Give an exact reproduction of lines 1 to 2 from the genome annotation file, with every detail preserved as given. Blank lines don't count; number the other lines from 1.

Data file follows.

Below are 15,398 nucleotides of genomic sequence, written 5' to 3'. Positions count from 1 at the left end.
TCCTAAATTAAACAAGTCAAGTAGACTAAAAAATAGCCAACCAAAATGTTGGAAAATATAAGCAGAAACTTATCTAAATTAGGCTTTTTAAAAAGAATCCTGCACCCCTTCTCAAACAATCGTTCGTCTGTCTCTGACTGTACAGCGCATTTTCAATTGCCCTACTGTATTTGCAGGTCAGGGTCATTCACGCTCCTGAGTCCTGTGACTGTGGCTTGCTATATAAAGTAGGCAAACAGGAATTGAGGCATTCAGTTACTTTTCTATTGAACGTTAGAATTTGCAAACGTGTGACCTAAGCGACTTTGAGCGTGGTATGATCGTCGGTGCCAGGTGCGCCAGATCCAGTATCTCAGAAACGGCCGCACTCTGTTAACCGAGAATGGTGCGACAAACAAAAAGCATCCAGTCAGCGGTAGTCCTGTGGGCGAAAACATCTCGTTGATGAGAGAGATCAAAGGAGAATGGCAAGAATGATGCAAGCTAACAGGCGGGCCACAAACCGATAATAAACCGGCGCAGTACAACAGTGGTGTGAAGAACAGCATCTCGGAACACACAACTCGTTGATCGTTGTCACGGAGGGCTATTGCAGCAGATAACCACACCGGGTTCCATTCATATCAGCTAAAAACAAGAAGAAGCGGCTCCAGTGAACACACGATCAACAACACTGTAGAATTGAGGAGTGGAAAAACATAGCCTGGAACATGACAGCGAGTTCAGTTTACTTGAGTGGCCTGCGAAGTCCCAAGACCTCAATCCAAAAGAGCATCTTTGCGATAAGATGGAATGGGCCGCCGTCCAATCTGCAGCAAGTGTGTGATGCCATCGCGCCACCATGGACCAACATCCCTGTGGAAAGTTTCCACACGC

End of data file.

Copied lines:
Below are 15,398 nucleotides of genomic sequence, written 5' to 3'. Positions count from 1 at the left end.
TCCTAAATTAAACAAGTCAAGTAGACTAAAAAATAGCCAACCAAAATGTTGGAAAATATAAGCAGAAACTTATCTAAATTAGGCTTTTTAAAAAGAATCCTGCACCCCTTCTCAAACAATCGTTCGTCTGTCTCTGACTGTACAGCGCATTTTCAATTGCCCTACTGTATTTGCAGGTCAGGGTCATTCACGCTCCTGAGTCCTGTGACTGTGGCTTGCTATATAAAGTAGGCAAACAGGAATTGAGGCATTCAGTTACTTTTCTATTGAACGTTAGAATTTGCAAACGTGTGACCTAAGCGACTTTGAGCGTGGTATGATCGTCGGTGCCAGGTGCGCCAGATCCAGTATCTCAGAAACGGCCGCACTCTGTTAACCGAGAATGGTGCGACAAACAAAAAGCATCCAGTCAGCGGTAGTCCTGTGGGCGAAAACATCTCGTTGATGAGAGAGATCAAAGGAGAATGGCAAGAATGATGCAAGCTAACAGGCGGGCCACAAACCGATAATAAACCGGCGCAGTACAACAGTGGTGTGAAGAACAGCATCTCGGAACACACAACTCGTTGATCGTTGTCACGGAGGGCTATTGCAGCAGATAACCACACCGGGTTCCATTCATATCAGCTAAAAACAAGAAGAAGCGGCTCCAGTGAACACACGATCAACAACACTGTAGAATTGAGGAGTGGAAAAACATAGCCTGGAACATGACAGCGAGTTCAGTTTACTTGAGTGGCCTGCGAAGTCCCAAGACCTCAATCCAAAAGAGCATCTTTGCGATAAGATGGAATGGGCCGCCGTCCAATCTGCAGCAAGTGTGTGATGCCATCGCGCCACCATGGACCAACATCCCTGTGGAAAGTTTCCACACGC